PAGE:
January 24th, 2007

Constructivism is easy to explain: Don’t!1


The basic assumption (or condition) is that there is you. From this it follows that there’s something which — or somebody who — is not you.2

Getting to know what is not youCorollary

In order to know you need to know about what is not you. Thus, whatever you want to know about what is not you needs to find some way into you.

The English language has a huge number of terms for these “ways”: Learn, observe, perceive, watch, hear, realize, comprehend, get, … you name it. Their essential aspect is that something is happening (on the way). Let’s call this the “process of perception” (but you may call it whatever you prefer).

That’s it.

In other words, constructivism acknowledges that — if you assume that there is you and something or somebody who is not you — there is something in between. For instance, a medium (that needs to be passed), some time (that goes by), an act of observation, sensory receptions, a recognition, maybe a translation, a calculation, or a memorization, and probably some thinking. Or else, you wouldn’t be able to know about what is not you.

The visual system (like of human beings), as well as any other sensory system, or a close look into a human eye illustrates the multitude of processes which is involved with the “process of perception”.

Varieties of constructivism

The specifics of the “process of perception” are interpreted and described in varying ways by the many facets of constructivism. Also, some forms of constructivism confine their theories to less general distinctions of you versus what is not you (e.g. social constructivism examines mostly social relations like you and a friend, groups of people, or societies, and how those perceive each other and everything else).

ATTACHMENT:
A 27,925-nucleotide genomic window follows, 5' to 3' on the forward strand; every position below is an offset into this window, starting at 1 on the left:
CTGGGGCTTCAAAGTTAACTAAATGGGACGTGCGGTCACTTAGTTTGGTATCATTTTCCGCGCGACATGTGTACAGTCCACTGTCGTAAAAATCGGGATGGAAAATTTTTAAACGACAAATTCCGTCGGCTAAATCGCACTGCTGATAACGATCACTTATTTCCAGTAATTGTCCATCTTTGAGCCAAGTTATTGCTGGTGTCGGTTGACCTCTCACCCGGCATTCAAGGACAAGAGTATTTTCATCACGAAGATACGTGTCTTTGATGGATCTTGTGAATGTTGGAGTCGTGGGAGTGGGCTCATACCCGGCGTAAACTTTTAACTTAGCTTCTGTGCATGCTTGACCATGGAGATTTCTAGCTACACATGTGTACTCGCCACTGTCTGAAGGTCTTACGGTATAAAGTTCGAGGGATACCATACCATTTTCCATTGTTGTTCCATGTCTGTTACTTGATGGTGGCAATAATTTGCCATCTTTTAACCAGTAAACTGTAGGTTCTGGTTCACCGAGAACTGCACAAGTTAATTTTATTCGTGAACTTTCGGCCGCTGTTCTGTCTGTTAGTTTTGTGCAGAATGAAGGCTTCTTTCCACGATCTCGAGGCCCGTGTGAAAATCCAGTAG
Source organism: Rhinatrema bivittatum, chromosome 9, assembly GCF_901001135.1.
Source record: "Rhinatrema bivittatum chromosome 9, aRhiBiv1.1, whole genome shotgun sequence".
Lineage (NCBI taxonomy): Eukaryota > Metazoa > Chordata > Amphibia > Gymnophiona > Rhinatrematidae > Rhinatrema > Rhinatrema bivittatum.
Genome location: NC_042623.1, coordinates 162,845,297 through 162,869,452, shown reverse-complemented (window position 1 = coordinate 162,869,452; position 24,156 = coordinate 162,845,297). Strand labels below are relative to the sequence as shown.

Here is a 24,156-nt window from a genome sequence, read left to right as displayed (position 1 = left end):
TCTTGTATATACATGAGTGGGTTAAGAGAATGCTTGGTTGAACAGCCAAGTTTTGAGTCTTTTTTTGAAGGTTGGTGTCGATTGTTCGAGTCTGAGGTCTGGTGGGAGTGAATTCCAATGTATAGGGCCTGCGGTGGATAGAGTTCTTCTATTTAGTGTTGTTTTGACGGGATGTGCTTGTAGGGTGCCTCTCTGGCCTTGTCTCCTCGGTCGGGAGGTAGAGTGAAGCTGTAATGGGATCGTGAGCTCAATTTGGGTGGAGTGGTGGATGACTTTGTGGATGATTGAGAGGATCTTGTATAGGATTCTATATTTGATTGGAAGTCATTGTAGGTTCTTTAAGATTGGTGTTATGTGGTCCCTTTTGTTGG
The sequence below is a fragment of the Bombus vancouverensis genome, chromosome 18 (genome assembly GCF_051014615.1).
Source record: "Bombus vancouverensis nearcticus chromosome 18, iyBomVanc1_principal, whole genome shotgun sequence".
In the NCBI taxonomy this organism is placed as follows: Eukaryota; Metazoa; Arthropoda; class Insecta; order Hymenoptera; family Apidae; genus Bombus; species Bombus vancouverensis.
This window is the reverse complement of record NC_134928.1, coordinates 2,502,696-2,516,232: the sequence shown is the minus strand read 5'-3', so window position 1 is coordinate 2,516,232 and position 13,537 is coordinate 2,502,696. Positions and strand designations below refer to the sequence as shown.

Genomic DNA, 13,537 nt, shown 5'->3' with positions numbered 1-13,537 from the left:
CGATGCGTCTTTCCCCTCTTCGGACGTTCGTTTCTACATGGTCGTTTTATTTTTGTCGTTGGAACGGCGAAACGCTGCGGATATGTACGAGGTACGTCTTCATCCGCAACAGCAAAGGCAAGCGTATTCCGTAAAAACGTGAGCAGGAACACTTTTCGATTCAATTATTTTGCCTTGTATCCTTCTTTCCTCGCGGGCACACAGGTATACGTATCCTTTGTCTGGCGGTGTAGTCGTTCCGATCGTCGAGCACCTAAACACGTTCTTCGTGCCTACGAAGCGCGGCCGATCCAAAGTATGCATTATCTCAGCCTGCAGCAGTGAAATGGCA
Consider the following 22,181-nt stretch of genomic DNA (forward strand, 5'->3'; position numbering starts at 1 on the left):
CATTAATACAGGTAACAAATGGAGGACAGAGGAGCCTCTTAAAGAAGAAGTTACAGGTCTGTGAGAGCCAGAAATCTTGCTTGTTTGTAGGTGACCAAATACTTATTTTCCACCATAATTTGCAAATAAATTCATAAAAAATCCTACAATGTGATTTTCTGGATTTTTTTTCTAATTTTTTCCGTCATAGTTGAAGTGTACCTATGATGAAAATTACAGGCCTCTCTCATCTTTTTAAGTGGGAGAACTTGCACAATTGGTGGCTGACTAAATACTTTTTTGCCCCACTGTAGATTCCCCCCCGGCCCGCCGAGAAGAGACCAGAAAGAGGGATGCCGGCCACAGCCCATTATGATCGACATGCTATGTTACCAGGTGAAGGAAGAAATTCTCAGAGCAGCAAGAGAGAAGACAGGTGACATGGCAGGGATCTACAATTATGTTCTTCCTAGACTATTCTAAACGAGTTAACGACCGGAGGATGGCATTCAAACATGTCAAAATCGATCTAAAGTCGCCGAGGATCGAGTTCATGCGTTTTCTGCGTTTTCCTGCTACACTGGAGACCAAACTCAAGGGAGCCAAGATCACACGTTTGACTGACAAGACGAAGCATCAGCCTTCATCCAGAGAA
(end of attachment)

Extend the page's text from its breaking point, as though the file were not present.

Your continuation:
[Radical constructivism] starts from the assumption that knowledge (…) is in the heads of persons, and that the thinking subject has no alternative but to construct what he or she knows on the basis of his or her own experience.
Ernst von Glasersfeld3


Constructivism offers ways of perceiving perception.
If you prefer other perceptions of constructivism, welcome aboard.


1) The presented text is no explanation apart from the fact that you might view it as a plain representation flattened out on a computer screen or paper.
2) If for whatever reason you cannot agree here, either because you think there is only you, or because you think nothing exists independently of you, then you can stop reading since you are already thinking in a most constructivistic manner.
3) Ernst von Glasersfeld: Radical Constructivism. A Way of Knowing and Learning. London: Falmer Press 1995. Page 1.